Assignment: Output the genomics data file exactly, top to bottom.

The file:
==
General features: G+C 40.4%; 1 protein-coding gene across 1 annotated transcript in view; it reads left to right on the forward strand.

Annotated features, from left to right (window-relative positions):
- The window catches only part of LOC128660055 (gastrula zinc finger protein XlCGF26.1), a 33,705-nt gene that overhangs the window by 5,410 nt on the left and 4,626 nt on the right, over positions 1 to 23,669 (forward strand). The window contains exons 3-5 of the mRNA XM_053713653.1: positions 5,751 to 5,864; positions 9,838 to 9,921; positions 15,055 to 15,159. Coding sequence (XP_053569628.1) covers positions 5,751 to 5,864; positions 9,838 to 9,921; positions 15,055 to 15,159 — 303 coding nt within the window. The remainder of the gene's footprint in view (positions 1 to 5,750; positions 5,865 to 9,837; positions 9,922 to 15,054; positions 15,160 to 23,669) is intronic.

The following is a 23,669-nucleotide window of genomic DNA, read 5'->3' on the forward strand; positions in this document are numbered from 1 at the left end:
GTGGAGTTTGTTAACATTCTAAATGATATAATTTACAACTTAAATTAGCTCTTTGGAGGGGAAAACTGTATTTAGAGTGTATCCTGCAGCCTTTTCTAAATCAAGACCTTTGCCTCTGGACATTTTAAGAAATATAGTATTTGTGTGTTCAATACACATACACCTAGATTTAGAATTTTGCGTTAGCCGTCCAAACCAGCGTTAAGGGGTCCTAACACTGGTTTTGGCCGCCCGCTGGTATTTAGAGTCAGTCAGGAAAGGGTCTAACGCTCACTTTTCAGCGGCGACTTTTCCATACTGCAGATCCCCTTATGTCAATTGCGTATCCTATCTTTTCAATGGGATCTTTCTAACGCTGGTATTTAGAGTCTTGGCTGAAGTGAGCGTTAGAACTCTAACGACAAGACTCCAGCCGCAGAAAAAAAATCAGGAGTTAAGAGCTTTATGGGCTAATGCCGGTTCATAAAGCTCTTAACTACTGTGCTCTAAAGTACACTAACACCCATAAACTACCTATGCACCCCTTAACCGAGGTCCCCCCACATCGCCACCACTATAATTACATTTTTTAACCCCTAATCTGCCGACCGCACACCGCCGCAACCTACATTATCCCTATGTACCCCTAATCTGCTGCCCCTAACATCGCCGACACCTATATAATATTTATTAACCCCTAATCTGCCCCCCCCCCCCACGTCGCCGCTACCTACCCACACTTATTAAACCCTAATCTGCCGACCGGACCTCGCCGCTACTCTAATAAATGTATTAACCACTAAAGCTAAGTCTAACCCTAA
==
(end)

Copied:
General features: G+C 40.4%; 1 protein-coding gene across 1 annotated transcript in view; it reads left to right on the forward strand.

Annotated features, from left to right (window-relative positions):
- The window catches only part of LOC128660055 (gastrula zinc finger protein XlCGF26.1), a 33,705-nt gene that overhangs the window by 5,410 nt on the left and 4,626 nt on the right, over positions 1 to 23,669 (forward strand). The window contains exons 3-5 of the mRNA XM_053713653.1: positions 5,751 to 5,864; positions 9,838 to 9,921; positions 15,055 to 15,159. Coding sequence (XP_053569628.1) covers positions 5,751 to 5,864; positions 9,838 to 9,921; positions 15,055 to 15,159 — 303 coding nt within the window. The remainder of the gene's footprint in view (positions 1 to 5,750; positions 5,865 to 9,837; positions 9,922 to 15,054; positions 15,160 to 23,669) is intronic.

The following is a 23,669-nucleotide window of genomic DNA, read 5'->3' on the forward strand; positions in this document are numbered from 1 at the left end:
GTGGAGTTTGTTAACATTCTAAATGATATAATTTACAACTTAAATTAGCTCTTTGGAGGGGAAAACTGTATTTAGAGTGTATCCTGCAGCCTTTTCTAAATCAAGACCTTTGCCTCTGGACATTTTAAGAAATATAGTATTTGTGTGTTCAATACACATACACCTAGATTTAGAATTTTGCGTTAGCCGTCCAAACCAGCGTTAAGGGGTCCTAACACTGGTTTTGGCCGCCCGCTGGTATTTAGAGTCAGTCAGGAAAGGGTCTAACGCTCACTTTTCAGCGGCGACTTTTCCATACTGCAGATCCCCTTATGTCAATTGCGTATCCTATCTTTTCAATGGGATCTTTCTAACGCTGGTATTTAGAGTCTTGGCTGAAGTGAGCGTTAGAACTCTAACGACAAGACTCCAGCCGCAGAAAAAAAATCAGGAGTTAAGAGCTTTATGGGCTAATGCCGGTTCATAAAGCTCTTAACTACTGTGCTCTAAAGTACACTAACACCCATAAACTACCTATGCACCCCTTAACCGAGGTCCCCCCACATCGCCACCACTATAATTACATTTTTTAACCCCTAATCTGCCGACCGCACACCGCCGCAACCTACATTATCCCTATGTACCCCTAATCTGCTGCCCCTAACATCGCCGACACCTATATAATATTTATTAACCCCTAATCTGCCCCCCCCCCCCACGTCGCCGCTACCTACCCACACTTATTAAACCCTAATCTGCCGACCGGACCTCGCCGCTACTCTAATAAATGTATTAACCACTAAAGCTAAGTCTAACCCTAA